Despite the allusion to Al Frankens’ book, Lies, and the lying liars who tell them — a fair and balanced look at the right, I really prefer his book, The Truth (with jokes). This article is not so much about birthers or Al Franken as it is about lies. I was reading the Wikipedia article on Lies today, and while it not my favorite Wikipedia article either, it was still thought-provoking.
I never realized that there were so many kinds of lie, running the scale from the little white lie to the big lie. We learn to lie at an early age and it pervades our culture. According to WorldNetDaily (assuming they’re telling the truth), Americans average 4 lies per day, compared to Australians who only tell 3.
Lying is a pernicious activity because it undermines trust in our society. In fact lies have become so pervasive that in some cases we expect to be lied to, and discount some speech in advance. The most common example is puffery, exaggerated advertising claims. Puffery is not banned by FTC rules because no one is expected to believe it. A much more serious example is government lies which lead many people (myself not included) not to believe anything the government says. This last consequence of a past history of government lies shows up in the birther movement who disbelieve the Congress, the news media, the federal courts and officials in Hawaii without a moment’s hesitation. [In all honesty, only some birthers do that.]
I am personally concerned about the effect lying has on the liar and on others. The first example that comes to mind is Dr. Terry Lakin (no longer Lt. Col Lakin) who lost his military career and went to prison because of birther lies. A problem with lies is that one often has to tell bigger lies to cover up the ones before. Whether Donald Trump is lying about his beliefs on Barack Obama’s origins as Bill O’Reilly suggested, he is at best repeating lies. And as he tries to defend himself he is repeating bigger and bigger lies and making things up (e.g. the lack of a Nelson Rockefeller birth ad). Lying erodes character.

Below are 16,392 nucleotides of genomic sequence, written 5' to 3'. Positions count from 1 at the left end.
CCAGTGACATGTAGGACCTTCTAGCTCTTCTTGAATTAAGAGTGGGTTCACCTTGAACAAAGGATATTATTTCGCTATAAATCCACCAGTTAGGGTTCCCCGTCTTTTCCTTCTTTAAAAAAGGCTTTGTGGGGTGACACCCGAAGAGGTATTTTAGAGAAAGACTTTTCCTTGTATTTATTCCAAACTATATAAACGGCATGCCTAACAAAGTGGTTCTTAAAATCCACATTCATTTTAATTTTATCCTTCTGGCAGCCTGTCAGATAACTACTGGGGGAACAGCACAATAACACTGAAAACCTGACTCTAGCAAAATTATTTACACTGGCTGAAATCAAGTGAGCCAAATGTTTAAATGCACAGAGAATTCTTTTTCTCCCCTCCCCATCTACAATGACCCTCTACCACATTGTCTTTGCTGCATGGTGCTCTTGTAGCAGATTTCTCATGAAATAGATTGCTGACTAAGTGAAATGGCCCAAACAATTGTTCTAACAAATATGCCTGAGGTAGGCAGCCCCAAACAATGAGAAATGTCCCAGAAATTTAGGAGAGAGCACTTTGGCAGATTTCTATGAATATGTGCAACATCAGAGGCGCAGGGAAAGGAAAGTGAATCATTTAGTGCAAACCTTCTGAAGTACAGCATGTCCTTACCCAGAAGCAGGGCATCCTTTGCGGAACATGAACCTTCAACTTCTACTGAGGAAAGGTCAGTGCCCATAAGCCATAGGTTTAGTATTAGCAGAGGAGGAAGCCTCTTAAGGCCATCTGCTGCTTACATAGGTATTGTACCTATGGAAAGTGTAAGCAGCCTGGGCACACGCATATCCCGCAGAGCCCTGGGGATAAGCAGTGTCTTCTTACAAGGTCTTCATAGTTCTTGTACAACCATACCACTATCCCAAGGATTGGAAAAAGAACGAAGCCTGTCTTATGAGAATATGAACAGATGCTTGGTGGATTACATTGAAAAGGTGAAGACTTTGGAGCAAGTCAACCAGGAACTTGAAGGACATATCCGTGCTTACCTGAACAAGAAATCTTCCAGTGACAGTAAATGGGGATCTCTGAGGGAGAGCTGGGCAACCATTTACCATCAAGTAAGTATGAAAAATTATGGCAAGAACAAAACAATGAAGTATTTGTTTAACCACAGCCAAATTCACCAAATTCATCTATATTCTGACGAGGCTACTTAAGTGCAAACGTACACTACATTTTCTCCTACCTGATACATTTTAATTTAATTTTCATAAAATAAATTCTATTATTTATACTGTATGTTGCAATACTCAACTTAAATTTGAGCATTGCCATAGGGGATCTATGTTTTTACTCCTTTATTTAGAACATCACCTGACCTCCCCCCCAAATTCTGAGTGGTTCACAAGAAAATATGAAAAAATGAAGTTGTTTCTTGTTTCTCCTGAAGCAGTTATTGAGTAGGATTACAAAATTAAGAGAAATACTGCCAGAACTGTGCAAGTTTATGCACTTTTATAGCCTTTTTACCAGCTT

Birtherism is an example of “the big lie,” a lie so audacious that it is hard for someone to believe that someone would make it up. What bigger lie could someone come up with than “the President of the United States lied about being born in the United States?” Another huge lie is “US Presidents must have citizen parents and everybody remembers this from Civics class.” They must be true because no one would make up something huge and public and easily refuted!
I personally try not to lie, whether from a sense of morality or an essential lack of audacity, and it has worked out well for me. Despite what some birthers say (they’re lying) I don’t lie on this blog. I may get things wrong, but not intentionally, and I correct the mistakes when I find them and I assure you that I am not a left-wing communist bed-wetter [h/t to Lewis Grizzard for the phrase and some thoughts about lying]. On occasion I don’t say some things I could (lies of omission) but I do this because I believe disclosure would trigger lies from others and result in less rather than more truth out there.
I can understand the child lying to escape punishment. I really don’t understand public lies that are readily exposed, but as Lincoln said: “you can fool some of the people all of the time.” I really don’t understand someone who would trade their reputation for fooling some people.
I wrote this article to help me think things out and to see what visitors have to say.